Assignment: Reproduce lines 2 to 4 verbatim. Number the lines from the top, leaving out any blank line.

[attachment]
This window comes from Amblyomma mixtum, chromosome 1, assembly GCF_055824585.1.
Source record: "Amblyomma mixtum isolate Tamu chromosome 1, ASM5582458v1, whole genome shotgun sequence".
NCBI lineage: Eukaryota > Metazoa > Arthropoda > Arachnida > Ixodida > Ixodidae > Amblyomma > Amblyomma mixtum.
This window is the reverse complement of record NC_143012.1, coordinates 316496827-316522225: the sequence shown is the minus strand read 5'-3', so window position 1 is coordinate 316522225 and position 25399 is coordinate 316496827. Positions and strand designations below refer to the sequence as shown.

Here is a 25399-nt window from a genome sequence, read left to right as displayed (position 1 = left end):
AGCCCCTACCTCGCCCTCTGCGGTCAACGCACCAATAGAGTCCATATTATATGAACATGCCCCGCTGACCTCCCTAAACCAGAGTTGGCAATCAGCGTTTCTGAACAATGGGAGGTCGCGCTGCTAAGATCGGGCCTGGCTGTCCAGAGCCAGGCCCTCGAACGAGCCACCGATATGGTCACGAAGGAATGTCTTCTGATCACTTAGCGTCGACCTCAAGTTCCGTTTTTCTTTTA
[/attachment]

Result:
Source record: "Amblyomma mixtum isolate Tamu chromosome 1, ASM5582458v1, whole genome shotgun sequence".
NCBI lineage: Eukaryota > Metazoa > Arthropoda > Arachnida > Ixodida > Ixodidae > Amblyomma > Amblyomma mixtum.
This window is the reverse complement of record NC_143012.1, coordinates 316496827-316522225: the sequence shown is the minus strand read 5'-3', so window position 1 is coordinate 316522225 and position 25399 is coordinate 316496827. Positions and strand designations below refer to the sequence as shown.